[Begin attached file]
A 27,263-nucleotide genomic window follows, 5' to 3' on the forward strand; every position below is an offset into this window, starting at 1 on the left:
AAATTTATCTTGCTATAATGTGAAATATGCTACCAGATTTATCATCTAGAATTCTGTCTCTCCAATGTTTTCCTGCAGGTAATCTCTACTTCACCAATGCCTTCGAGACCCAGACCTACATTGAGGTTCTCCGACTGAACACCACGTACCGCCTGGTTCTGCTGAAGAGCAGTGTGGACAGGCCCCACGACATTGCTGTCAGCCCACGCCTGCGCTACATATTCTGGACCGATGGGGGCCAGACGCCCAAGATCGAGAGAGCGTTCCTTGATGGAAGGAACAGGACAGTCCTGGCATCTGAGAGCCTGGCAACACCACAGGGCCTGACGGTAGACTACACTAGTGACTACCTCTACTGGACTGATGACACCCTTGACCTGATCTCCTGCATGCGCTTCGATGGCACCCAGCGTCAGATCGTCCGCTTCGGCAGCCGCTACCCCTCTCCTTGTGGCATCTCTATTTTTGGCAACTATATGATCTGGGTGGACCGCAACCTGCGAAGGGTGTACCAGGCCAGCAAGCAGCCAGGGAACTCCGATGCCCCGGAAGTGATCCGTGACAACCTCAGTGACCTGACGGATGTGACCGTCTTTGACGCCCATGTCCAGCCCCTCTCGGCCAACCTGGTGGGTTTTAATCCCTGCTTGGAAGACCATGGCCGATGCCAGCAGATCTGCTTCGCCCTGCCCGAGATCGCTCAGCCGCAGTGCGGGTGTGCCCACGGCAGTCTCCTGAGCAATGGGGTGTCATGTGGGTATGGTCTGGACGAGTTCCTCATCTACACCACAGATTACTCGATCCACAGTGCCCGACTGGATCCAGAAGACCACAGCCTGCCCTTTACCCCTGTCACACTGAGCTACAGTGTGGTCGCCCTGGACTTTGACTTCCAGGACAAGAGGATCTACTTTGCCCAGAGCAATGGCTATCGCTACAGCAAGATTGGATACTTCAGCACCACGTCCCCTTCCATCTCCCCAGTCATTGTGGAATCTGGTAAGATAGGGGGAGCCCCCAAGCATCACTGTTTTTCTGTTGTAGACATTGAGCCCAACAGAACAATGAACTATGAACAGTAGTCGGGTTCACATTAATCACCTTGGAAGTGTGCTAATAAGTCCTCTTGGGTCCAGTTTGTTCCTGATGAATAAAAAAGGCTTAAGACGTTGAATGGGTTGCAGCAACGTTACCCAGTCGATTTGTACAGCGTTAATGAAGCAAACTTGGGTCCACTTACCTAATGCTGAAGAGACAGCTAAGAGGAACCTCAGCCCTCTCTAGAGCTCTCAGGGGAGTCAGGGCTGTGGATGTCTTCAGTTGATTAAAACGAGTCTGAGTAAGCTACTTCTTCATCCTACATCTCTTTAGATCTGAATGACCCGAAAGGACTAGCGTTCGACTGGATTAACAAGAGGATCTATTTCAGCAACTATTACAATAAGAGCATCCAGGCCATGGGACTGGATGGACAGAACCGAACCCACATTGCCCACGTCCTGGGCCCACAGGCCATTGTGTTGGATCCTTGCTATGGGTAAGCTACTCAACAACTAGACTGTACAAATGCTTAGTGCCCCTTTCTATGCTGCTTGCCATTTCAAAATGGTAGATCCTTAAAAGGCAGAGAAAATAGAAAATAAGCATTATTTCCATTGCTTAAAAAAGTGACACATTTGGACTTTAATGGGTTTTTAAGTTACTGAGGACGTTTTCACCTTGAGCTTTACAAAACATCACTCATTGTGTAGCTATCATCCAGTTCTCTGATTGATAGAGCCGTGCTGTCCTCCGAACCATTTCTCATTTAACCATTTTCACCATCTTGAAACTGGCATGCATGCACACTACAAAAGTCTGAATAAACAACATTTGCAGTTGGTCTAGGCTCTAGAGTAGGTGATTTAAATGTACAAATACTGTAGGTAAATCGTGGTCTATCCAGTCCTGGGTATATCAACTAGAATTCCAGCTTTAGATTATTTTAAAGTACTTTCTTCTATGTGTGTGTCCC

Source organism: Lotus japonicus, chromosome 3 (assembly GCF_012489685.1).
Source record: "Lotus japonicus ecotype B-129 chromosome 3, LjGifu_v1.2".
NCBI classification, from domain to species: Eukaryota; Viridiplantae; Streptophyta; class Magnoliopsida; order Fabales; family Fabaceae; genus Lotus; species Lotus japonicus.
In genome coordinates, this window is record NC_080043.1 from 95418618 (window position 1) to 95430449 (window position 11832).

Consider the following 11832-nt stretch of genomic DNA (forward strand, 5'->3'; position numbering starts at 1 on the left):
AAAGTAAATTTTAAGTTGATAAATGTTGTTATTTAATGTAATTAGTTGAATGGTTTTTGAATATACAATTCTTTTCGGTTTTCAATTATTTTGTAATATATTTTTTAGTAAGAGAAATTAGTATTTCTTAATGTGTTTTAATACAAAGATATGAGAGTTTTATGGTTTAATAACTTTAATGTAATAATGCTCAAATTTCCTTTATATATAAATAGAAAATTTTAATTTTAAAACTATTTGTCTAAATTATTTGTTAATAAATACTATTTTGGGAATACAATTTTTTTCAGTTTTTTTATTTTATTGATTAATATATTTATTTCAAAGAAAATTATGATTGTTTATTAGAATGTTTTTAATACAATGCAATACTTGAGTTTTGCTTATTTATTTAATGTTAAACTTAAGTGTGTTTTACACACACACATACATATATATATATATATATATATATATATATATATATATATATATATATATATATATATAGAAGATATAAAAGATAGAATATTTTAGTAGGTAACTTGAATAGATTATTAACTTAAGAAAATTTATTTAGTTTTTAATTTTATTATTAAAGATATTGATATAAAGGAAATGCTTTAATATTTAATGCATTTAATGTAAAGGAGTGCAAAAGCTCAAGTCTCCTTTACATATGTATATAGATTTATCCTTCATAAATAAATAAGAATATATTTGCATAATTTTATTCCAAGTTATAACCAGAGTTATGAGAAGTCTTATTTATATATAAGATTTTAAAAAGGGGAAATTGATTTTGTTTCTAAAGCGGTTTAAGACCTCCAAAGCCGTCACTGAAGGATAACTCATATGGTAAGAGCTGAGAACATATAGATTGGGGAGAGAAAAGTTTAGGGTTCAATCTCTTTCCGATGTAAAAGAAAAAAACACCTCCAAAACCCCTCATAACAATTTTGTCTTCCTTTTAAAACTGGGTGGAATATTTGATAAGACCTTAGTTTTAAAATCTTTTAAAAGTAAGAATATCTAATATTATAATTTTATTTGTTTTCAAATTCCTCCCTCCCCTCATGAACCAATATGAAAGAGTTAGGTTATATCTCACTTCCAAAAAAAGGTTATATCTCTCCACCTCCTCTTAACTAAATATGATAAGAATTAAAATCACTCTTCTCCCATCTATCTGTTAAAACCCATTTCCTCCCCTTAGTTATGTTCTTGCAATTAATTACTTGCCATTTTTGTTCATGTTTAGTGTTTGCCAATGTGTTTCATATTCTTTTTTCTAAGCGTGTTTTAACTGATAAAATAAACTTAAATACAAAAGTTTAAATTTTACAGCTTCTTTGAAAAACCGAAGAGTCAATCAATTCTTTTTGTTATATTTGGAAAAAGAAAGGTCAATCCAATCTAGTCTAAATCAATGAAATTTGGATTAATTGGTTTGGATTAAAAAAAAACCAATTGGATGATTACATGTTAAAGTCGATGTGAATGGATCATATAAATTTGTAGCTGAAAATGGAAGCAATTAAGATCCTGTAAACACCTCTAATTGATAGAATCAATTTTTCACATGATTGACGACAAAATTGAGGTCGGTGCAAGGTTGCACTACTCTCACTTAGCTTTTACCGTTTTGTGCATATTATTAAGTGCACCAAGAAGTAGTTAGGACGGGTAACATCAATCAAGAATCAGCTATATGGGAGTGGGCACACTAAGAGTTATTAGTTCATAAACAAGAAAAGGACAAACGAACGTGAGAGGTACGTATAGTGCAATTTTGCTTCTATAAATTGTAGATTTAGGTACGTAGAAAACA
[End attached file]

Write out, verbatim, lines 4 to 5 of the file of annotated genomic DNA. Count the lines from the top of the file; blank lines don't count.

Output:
Source record: "Lotus japonicus ecotype B-129 chromosome 3, LjGifu_v1.2".
NCBI classification, from domain to species: Eukaryota; Viridiplantae; Streptophyta; class Magnoliopsida; order Fabales; family Fabaceae; genus Lotus; species Lotus japonicus.